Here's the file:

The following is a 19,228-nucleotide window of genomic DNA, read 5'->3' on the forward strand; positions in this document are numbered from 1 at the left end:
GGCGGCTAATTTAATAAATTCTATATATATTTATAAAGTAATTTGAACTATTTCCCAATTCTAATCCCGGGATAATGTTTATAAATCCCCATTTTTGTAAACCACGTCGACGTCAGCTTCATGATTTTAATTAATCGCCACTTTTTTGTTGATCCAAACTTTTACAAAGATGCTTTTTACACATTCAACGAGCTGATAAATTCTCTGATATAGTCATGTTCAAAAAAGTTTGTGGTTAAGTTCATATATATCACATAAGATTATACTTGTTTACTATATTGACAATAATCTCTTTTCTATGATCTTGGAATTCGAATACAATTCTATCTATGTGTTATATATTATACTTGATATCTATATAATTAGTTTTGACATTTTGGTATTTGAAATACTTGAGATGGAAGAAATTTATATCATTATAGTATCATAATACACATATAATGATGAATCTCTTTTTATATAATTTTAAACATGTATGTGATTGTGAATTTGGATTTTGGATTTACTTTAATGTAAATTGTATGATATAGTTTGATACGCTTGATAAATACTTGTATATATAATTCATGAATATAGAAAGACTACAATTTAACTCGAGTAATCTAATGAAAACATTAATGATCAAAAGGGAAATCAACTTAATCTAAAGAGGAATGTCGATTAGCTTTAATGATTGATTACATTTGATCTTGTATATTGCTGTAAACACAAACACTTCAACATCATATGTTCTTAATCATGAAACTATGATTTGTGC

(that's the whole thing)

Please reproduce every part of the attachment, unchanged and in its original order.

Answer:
The following is a 19,228-nucleotide window of genomic DNA, read 5'->3' on the forward strand; positions in this document are numbered from 1 at the left end:
GGCGGCTAATTTAATAAATTCTATATATATTTATAAAGTAATTTGAACTATTTCCCAATTCTAATCCCGGGATAATGTTTATAAATCCCCATTTTTGTAAACCACGTCGACGTCAGCTTCATGATTTTAATTAATCGCCACTTTTTTGTTGATCCAAACTTTTACAAAGATGCTTTTTACACATTCAACGAGCTGATAAATTCTCTGATATAGTCATGTTCAAAAAAGTTTGTGGTTAAGTTCATATATATCACATAAGATTATACTTGTTTACTATATTGACAATAATCTCTTTTCTATGATCTTGGAATTCGAATACAATTCTATCTATGTGTTATATATTATACTTGATATCTATATAATTAGTTTTGACATTTTGGTATTTGAAATACTTGAGATGGAAGAAATTTATATCATTATAGTATCATAATACACATATAATGATGAATCTCTTTTTATATAATTTTAAACATGTATGTGATTGTGAATTTGGATTTTGGATTTACTTTAATGTAAATTGTATGATATAGTTTGATACGCTTGATAAATACTTGTATATATAATTCATGAATATAGAAAGACTACAATTTAACTCGAGTAATCTAATGAAAACATTAATGATCAAAAGGGAAATCAACTTAATCTAAAGAGGAATGTCGATTAGCTTTAATGATTGATTACATTTGATCTTGTATATTGCTGTAAACACAAACACTTCAACATCATATGTTCTTAATCATGAAACTATGATTTGTGC